Lt. Gov. Austin Davis and the Pennsylvania Department of Transportation announced Thursday the state has awarded $132 million in discretionary funds to help upgrade three major bridges — the Fort Duquesne Bridge, the West End Bridge and the McKees Rocks Bridge.
That money will be used to jump-start ongoing design work to improve the bridges, which have been identified as high-priority projects, but PennDOT didn’t have the money to move forward to construction. The special grants — $60 million for Fort Duquesne, $47 million for West End and $25 million for McKees Rocks — only cover a portion of the estimated costs for the projects but will move the work up by several years, said Jason Zang, PennDOT’s district executive for Allegheny, Beaver and Lawrence counties.
During a news conference at the David L. Lawrence Convention Center, Downtown, PennDOT Secretary Mike Carroll said local officials convinced the administration that the bridges need to be upgraded before they deteriorate to the point where they need serious weight restrictions.
“We can’t put off this work much longer,” Davis said. “We have to take action now.”
Zang said the bridge projects are in various stages of design so it hasn’t been determined where construction will begin first. They will not be rehabilitated at the same time because the other two bridges will serve as alternative routes while one is under construction.
“They are at least a couple of years away,” Zang said. “We’ll go through the design process and see which one is ready first. McKees Rocks is probably the closest because mostly we are going to paint it, and Fort Duquesne is the most complicated.”
The special state funding provides an additional benefit, Zang said, because it means the cost of the bridge work will not have to come from the district’s annual construction package of about $350 million a year. Another $162 million can be spent on other local projects that can be done sooner because that money won’t be used on the bridges.
“That [special funding] will help get other projects moving,” he said.
State Rep. Aerion Abney, D-North Side, said the long-standing joke is that Pittsburghers live in their own neighborhoods and react negatively to the idea of crossing a bridge. That’s not true, he said, because many of his constituents have to cross bridges to obtain food, medical care and other life necessities.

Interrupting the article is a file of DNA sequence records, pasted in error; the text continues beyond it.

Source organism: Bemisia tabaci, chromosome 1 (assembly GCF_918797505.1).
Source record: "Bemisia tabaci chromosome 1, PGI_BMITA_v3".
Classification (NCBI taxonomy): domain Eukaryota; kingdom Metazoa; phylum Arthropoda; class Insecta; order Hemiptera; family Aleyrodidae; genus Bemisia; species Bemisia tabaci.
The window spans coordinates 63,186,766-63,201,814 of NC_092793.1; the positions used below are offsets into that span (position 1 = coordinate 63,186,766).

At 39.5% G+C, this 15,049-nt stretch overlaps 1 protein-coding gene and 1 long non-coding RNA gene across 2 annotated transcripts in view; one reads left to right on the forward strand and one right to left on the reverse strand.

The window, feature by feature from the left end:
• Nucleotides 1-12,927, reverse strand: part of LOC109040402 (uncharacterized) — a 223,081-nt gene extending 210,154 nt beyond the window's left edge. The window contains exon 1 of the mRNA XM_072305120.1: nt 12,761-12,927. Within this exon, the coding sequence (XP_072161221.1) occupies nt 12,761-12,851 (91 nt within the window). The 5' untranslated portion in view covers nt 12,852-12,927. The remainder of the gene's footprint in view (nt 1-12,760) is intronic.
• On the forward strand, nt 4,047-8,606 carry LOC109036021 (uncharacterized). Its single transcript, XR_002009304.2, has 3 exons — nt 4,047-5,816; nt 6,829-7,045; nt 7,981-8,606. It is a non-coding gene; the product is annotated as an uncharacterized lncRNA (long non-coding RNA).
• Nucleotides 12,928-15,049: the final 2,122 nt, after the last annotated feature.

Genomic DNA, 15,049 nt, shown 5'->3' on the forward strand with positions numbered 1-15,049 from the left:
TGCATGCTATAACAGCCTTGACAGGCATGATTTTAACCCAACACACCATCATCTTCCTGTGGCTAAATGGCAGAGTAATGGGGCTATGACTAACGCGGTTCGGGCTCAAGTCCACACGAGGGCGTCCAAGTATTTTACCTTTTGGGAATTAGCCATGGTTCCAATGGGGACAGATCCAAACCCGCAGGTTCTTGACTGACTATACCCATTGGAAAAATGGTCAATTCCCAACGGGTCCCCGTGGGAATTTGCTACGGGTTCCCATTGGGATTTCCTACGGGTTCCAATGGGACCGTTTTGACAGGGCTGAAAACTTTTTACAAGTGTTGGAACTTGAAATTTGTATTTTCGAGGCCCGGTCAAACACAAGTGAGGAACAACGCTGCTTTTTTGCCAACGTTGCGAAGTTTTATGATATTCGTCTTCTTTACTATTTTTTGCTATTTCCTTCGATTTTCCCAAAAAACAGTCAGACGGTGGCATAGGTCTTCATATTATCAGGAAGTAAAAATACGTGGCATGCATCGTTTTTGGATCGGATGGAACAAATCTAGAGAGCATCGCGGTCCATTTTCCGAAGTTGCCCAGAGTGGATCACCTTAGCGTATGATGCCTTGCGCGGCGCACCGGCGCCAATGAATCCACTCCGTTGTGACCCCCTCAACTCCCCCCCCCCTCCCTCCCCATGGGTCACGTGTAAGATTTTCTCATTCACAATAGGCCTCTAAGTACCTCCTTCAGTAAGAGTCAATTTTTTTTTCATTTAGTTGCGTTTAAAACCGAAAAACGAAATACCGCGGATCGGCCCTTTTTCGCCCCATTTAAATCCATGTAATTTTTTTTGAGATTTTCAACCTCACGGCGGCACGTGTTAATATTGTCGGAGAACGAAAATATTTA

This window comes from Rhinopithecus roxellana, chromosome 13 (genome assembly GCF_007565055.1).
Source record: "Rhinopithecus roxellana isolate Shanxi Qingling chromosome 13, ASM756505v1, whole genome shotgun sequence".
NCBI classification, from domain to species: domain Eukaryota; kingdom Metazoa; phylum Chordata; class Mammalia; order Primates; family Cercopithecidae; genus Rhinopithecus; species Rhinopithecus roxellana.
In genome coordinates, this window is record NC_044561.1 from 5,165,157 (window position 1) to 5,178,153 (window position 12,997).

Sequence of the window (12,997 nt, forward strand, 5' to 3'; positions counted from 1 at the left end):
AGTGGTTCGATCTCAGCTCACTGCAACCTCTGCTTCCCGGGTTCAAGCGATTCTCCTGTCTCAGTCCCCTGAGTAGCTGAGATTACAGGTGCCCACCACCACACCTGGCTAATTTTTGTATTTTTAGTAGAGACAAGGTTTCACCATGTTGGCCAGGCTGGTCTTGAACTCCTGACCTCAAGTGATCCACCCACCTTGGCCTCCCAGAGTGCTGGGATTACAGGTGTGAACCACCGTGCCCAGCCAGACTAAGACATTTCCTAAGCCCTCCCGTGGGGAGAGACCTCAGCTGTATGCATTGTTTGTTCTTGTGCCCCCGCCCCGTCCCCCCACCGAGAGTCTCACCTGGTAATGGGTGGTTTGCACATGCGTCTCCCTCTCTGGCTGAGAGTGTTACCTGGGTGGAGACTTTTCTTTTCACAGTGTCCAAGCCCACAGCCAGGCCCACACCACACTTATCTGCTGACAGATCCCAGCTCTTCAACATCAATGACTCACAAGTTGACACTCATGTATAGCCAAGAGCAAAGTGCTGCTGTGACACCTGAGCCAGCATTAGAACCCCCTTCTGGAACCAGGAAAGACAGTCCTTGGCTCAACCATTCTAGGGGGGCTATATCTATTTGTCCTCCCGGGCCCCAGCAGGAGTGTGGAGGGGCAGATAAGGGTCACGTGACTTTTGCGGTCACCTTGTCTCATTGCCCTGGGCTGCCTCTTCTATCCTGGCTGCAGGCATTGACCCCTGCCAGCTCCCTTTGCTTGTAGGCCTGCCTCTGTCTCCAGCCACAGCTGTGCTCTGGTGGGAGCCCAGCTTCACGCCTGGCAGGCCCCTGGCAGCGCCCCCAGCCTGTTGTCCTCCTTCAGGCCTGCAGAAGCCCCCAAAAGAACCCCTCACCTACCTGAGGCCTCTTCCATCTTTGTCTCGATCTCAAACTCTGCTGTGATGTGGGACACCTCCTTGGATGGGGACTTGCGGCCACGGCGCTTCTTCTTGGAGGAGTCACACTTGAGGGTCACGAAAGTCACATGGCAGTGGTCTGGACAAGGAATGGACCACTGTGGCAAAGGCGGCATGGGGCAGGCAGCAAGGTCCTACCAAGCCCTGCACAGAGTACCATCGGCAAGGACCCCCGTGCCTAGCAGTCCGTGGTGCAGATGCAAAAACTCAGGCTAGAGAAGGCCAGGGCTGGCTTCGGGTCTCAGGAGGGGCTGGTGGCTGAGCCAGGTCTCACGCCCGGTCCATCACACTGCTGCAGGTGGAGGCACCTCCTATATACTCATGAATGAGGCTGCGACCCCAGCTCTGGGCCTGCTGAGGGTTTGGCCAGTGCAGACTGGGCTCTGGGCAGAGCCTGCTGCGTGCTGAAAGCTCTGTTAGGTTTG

“People cross the bridges all the time,” he said. “I can’t overstate the [importance] of this funding.”
Darrin Kelly, president of the Allegheny-Fayette Central Labor Council, said the projects will create about 1,300 construction jobs with good union wages.
“That’s important, but we can’t overlook the people,” he said. “Our bridges are our gateway.”
Upgrades for those three bridges have been on PennDOT’s wish list for several years. In August 2022, the agency applied unsuccessfully for a $165 million federal competitive grant that would have used part of $12.5 billion in competitive funds available under the Biden administration’s infrastructure program.
It packaged the bridges together because they are among the region’s busiest and are located within a few miles of each other between Point State Park and McKees Rocks.
The Fort Duquesne Bridge, which crosses the Allegheny River between the park and Pittsburgh’s North Side, has had several incidents in recent years where chunks have fallen from the bridge into parking lots and streets under it. The 921-foot double-deck bridge is in line for a new deck, expansion dam replacement and structural steel repairs.
In addition to the bridge itself, 19 ramps and smaller bridges at the North Side end would be included in the work.
The projected cost of that work is $162 million.
The McKees Rocks Bridge, the longest in Allegheny, Beaver and Lawrence counties at about 5,900 feet, also needs a new deck and structure work at an estimated cost of $90 million. The bridge spans the Ohio River between the city’s Brighton Heights neighborhood at Route 65 and McKees Rocks at Route 51.
That bridge is in the second phase of a $22.4 million project to replace sidewalks and upgrade a series of ramps on the Route 51 end of the structure.
Although the West End Bridge was added to the Southwestern Pennsylvania Commission’s Transportation Improvement Plan two years ago for $1.6 million in planning funds, PennDOT included it in the federal grant application in an effort to move it along faster. The bridge is 1,979 feet long and crosses the Ohio River to join the city’s Chateau and West End neighborhoods.
A total rehab of that bridge is estimated at $120 million.
Zang said the agency will continue to seek conditional federal funding for the projects.
View the full article at unionprogress.com.